Without the physicians being fully aware, they could not tell their patients about the program, De Benedetti said.
The health team encouraged its members to turn off the voucher feature, and De Benedetti and others raised their concerns with Telus and OntarioMD, a subsidiary of the Ontario Medical Association that oversees the certification of electronic medical record software.
“I’m very glad to hear this issue has been pushed forward not just for our patients but for all patients in Ontario,” she said.
Telus said drug manufacturers paying to have their vouchers in the EMR receive “aggregated and anonymized, province-level statistics” on the total number of vouchers printed off for their products, Telus said.
No patient or physician information is shared, the company said.
Paul Lepage, president of Telus Health, previously said, “Protecting our customers’ privacy and safeguarding data is, and will always be, a cornerstone of our business.”
Telus Health said the voucher feature has been positively received by the majority of doctors using the software. The voucher is offered only after a physician chooses a drug by its brand name to prescribe “so there is no influence on what drug the physician selects,” a company spokesperson said.
Meanwhile, the brand companies said the payment assistance vouchers are about giving the patient choice between brand and generic drugs without having to spend more money.
Critics, however, say vouchers manipulate physicians’ prescribing practices, adding that many doctors use a drug’s brand name when writing a prescription out of habit and aren’t necessarily instructing that a drug be dispensed over its generic.
The vouchers also reinforce a false premise that generics are inferior in quality to the original brand name drugs, say doctors critical of the feature.
Generics contain the same pharmaceutical ingredients and can cost as little as one-fifth of the brand price.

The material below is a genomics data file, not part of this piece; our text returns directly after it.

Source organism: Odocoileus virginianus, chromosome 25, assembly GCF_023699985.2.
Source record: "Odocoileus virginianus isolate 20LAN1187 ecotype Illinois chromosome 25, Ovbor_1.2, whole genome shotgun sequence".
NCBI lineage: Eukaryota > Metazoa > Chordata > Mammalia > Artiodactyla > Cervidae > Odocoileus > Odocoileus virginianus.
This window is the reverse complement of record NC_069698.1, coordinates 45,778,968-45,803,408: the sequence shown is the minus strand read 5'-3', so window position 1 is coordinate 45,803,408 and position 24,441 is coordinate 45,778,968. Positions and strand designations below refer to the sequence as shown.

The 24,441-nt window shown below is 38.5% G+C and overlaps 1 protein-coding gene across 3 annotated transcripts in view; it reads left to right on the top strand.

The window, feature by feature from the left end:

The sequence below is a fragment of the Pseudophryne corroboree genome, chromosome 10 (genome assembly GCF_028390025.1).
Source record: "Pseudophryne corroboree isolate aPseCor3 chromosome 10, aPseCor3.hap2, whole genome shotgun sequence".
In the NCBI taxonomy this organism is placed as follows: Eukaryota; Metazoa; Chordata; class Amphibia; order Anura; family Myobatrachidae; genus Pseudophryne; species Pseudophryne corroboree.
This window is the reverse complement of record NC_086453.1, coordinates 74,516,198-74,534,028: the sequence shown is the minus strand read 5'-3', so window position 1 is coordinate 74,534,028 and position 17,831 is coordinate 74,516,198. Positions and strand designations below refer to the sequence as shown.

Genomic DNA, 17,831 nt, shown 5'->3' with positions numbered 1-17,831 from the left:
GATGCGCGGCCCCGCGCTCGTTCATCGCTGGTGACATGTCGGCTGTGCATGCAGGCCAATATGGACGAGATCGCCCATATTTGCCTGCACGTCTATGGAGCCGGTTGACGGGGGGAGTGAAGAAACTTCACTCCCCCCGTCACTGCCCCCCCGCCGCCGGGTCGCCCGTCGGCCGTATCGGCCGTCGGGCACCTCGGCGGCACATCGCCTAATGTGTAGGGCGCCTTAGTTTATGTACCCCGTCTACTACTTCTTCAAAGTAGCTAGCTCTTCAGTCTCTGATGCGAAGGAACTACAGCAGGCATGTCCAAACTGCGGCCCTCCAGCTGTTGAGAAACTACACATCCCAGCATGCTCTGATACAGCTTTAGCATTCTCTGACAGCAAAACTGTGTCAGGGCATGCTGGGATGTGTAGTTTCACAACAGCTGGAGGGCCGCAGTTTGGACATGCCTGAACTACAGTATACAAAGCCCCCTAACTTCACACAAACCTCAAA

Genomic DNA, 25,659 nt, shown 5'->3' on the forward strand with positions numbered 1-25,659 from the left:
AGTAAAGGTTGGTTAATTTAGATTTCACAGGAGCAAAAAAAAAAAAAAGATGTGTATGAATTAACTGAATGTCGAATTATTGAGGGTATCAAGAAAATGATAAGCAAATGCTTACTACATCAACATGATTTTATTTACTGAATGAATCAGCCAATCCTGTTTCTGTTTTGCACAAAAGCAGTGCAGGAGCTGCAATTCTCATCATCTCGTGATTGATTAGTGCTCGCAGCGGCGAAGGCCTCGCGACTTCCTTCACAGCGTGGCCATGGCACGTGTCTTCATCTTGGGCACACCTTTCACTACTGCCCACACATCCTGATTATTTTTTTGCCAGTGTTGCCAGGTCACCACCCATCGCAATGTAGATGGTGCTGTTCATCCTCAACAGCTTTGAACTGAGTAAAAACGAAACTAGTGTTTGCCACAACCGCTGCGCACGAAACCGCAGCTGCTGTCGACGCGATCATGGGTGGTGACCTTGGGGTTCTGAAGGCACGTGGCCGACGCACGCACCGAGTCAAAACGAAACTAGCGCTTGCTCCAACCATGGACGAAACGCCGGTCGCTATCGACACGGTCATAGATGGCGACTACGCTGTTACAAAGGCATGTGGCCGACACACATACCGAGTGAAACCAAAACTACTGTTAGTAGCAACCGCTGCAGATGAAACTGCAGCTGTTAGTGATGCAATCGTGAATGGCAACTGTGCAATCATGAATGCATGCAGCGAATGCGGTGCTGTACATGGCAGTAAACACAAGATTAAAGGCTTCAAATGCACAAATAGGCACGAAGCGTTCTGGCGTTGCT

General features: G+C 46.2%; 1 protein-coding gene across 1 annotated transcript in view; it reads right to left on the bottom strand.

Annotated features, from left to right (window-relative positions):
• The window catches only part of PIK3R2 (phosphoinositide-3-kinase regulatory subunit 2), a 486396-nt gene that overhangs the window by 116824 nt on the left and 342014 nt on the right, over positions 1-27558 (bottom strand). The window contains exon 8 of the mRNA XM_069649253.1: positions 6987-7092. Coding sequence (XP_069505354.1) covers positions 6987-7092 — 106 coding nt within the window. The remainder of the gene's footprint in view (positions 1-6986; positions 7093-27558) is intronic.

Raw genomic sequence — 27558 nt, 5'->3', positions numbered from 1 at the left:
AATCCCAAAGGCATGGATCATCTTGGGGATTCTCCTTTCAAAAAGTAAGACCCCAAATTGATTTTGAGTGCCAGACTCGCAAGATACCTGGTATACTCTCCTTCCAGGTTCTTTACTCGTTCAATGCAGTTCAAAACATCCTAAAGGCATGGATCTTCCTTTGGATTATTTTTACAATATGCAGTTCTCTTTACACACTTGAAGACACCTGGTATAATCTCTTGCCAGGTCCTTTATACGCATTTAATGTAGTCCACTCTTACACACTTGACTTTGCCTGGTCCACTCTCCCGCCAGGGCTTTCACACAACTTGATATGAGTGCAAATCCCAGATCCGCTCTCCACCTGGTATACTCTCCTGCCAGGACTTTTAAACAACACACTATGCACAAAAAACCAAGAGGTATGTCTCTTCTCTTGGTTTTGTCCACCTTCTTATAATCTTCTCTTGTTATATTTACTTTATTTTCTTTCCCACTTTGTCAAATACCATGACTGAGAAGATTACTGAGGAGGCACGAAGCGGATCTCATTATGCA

To keep costs down, many drug plans encourage pharmacists to substitute a cheaper generic drug when filling a prescription for a brand drug, unless the prescribing doctor specifically requests otherwise. Without a voucher, even if a doctor uses the brand name on a prescription, pharmacists may substitute the cheaper generic.
The voucher feature is offered in a number of electronic medical record systems, a Telus spokesperson said, adding that its software, which introduced vouchers in August 2016, follows ethical principles not necessarily present in other software.
Telus has been a significant beneficiary of a provincial government-funded program that saw more than $340 million distributed to doctors to adopt electronic medical records in their practices. Roughly half of the doctors who received funding went with a Telus-owned EMR that now includes the voucher feature.
At St. Michael’s Hospital in Toronto, about 100 physicians and nurse practitioners in the family medicine unit use a Telus EMR to write prescriptions for their patients. All of them have opted out of the voucher feature.
On of those doctors, Nav Persaud, said, “It’s good that this function has been banned because it wasn’t actually helping people. It was an invasive and inappropriate marketing tool.”